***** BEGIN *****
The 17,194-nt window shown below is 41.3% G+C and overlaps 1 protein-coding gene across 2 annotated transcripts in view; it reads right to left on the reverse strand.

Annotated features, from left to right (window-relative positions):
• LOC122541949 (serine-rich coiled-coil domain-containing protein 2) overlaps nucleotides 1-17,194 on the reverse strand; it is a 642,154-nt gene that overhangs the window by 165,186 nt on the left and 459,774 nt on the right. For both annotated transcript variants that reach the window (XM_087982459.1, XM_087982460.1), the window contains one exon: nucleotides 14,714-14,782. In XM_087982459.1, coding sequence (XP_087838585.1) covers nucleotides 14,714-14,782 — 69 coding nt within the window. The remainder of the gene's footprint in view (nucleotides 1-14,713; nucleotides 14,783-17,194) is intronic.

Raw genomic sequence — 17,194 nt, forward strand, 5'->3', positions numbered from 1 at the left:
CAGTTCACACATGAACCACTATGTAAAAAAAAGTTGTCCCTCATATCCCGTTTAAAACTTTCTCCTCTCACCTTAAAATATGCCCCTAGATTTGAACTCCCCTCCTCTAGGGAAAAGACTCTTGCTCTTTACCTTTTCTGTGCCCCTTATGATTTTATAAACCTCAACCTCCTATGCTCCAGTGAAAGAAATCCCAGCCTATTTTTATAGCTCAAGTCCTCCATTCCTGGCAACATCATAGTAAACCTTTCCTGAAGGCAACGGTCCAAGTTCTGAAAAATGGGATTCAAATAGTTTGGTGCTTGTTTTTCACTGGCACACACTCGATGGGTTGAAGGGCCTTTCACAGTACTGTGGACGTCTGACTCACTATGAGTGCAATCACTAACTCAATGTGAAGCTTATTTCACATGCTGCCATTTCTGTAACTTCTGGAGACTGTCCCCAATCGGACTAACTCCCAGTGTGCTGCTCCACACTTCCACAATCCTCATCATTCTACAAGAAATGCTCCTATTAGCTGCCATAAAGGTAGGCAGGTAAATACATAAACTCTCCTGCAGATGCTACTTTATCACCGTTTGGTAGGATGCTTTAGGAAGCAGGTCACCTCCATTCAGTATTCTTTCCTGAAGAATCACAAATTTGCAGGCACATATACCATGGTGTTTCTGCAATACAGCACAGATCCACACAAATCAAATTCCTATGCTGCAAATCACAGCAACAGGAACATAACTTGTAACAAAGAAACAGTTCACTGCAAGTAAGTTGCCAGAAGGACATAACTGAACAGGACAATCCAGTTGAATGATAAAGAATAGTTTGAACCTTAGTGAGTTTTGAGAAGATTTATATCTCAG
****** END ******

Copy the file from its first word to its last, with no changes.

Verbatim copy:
The 17,194-nt window shown below is 41.3% G+C and overlaps 1 protein-coding gene across 2 annotated transcripts in view; it reads right to left on the reverse strand.

Annotated features, from left to right (window-relative positions):
• LOC122541949 (serine-rich coiled-coil domain-containing protein 2) overlaps nucleotides 1-17,194 on the reverse strand; it is a 642,154-nt gene that overhangs the window by 165,186 nt on the left and 459,774 nt on the right. For both annotated transcript variants that reach the window (XM_087982459.1, XM_087982460.1), the window contains one exon: nucleotides 14,714-14,782. In XM_087982459.1, coding sequence (XP_087838585.1) covers nucleotides 14,714-14,782 — 69 coding nt within the window. The remainder of the gene's footprint in view (nucleotides 1-14,713; nucleotides 14,783-17,194) is intronic.

Raw genomic sequence — 17,194 nt, forward strand, 5'->3', positions numbered from 1 at the left:
CAGTTCACACATGAACCACTATGTAAAAAAAAGTTGTCCCTCATATCCCGTTTAAAACTTTCTCCTCTCACCTTAAAATATGCCCCTAGATTTGAACTCCCCTCCTCTAGGGAAAAGACTCTTGCTCTTTACCTTTTCTGTGCCCCTTATGATTTTATAAACCTCAACCTCCTATGCTCCAGTGAAAGAAATCCCAGCCTATTTTTATAGCTCAAGTCCTCCATTCCTGGCAACATCATAGTAAACCTTTCCTGAAGGCAACGGTCCAAGTTCTGAAAAATGGGATTCAAATAGTTTGGTGCTTGTTTTTCACTGGCACACACTCGATGGGTTGAAGGGCCTTTCACAGTACTGTGGACGTCTGACTCACTATGAGTGCAATCACTAACTCAATGTGAAGCTTATTTCACATGCTGCCATTTCTGTAACTTCTGGAGACTGTCCCCAATCGGACTAACTCCCAGTGTGCTGCTCCACACTTCCACAATCCTCATCATTCTACAAGAAATGCTCCTATTAGCTGCCATAAAGGTAGGCAGGTAAATACATAAACTCTCCTGCAGATGCTACTTTATCACCGTTTGGTAGGATGCTTTAGGAAGCAGGTCACCTCCATTCAGTATTCTTTCCTGAAGAATCACAAATTTGCAGGCACATATACCATGGTGTTTCTGCAATACAGCACAGATCCACACAAATCAAATTCCTATGCTGCAAATCACAGCAACAGGAACATAACTTGTAACAAAGAAACAGTTCACTGCAAGTAAGTTGCCAGAAGGACATAACTGAACAGGACAATCCAGTTGAATGATAAAGAATAGTTTGAACCTTAGTGAGTTTTGAGAAGATTTATATCTCAG